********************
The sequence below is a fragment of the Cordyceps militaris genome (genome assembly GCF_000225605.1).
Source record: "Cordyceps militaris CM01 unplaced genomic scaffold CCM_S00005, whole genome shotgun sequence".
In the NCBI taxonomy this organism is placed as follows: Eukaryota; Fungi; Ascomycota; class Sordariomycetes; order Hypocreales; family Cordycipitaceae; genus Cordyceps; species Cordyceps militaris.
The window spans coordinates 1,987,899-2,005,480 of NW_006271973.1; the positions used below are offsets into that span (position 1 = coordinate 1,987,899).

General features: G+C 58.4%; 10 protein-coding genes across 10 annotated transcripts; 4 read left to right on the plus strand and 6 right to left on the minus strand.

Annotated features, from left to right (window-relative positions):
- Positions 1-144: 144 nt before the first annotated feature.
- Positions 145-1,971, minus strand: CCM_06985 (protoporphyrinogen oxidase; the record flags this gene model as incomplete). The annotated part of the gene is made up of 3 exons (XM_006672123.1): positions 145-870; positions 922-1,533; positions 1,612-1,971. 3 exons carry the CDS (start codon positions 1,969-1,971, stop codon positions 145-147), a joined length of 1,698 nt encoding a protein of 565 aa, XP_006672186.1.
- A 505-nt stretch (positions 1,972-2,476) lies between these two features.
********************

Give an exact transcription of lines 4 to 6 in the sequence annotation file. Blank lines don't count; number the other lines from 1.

The window spans coordinates 1,987,899-2,005,480 of NW_006271973.1; the positions used below are offsets into that span (position 1 = coordinate 1,987,899).

General features: G+C 58.4%; 10 protein-coding genes across 10 annotated transcripts; 4 read left to right on the plus strand and 6 right to left on the minus strand.

Annotated features, from left to right (window-relative positions):